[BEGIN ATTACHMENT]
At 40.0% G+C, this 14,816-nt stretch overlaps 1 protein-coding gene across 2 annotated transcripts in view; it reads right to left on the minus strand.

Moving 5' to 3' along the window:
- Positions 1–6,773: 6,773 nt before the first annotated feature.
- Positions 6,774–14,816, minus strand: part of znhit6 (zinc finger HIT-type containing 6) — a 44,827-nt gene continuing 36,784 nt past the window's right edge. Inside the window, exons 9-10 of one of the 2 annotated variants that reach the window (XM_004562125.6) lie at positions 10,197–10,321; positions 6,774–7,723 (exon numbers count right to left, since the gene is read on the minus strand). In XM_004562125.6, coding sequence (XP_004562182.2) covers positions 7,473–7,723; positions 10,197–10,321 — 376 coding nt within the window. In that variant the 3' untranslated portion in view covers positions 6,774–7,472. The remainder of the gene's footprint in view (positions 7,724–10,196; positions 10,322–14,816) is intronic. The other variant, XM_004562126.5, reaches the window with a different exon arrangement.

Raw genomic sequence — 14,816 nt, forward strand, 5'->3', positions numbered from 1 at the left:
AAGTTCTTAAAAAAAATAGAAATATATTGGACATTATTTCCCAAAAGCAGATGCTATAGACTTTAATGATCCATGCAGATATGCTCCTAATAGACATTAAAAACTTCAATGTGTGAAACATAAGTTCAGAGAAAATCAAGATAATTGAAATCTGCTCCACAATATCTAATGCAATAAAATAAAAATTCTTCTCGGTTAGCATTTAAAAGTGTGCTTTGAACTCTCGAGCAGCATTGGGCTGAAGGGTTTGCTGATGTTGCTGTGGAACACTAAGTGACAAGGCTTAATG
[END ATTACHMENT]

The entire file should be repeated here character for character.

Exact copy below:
At 40.0% G+C, this 14,816-nt stretch overlaps 1 protein-coding gene across 2 annotated transcripts in view; it reads right to left on the minus strand.

Moving 5' to 3' along the window:
- Positions 1–6,773: 6,773 nt before the first annotated feature.
- Positions 6,774–14,816, minus strand: part of znhit6 (zinc finger HIT-type containing 6) — a 44,827-nt gene continuing 36,784 nt past the window's right edge. Inside the window, exons 9-10 of one of the 2 annotated variants that reach the window (XM_004562125.6) lie at positions 10,197–10,321; positions 6,774–7,723 (exon numbers count right to left, since the gene is read on the minus strand). In XM_004562125.6, coding sequence (XP_004562182.2) covers positions 7,473–7,723; positions 10,197–10,321 — 376 coding nt within the window. In that variant the 3' untranslated portion in view covers positions 6,774–7,472. The remainder of the gene's footprint in view (positions 7,724–10,196; positions 10,322–14,816) is intronic. The other variant, XM_004562126.5, reaches the window with a different exon arrangement.

Raw genomic sequence — 14,816 nt, forward strand, 5'->3', positions numbered from 1 at the left:
AAGTTCTTAAAAAAAATAGAAATATATTGGACATTATTTCCCAAAAGCAGATGCTATAGACTTTAATGATCCATGCAGATATGCTCCTAATAGACATTAAAAACTTCAATGTGTGAAACATAAGTTCAGAGAAAATCAAGATAATTGAAATCTGCTCCACAATATCTAATGCAATAAAATAAAAATTCTTCTCGGTTAGCATTTAAAAGTGTGCTTTGAACTCTCGAGCAGCATTGGGCTGAAGGGTTTGCTGATGTTGCTGTGGAACACTAAGTGACAAGGCTTAATG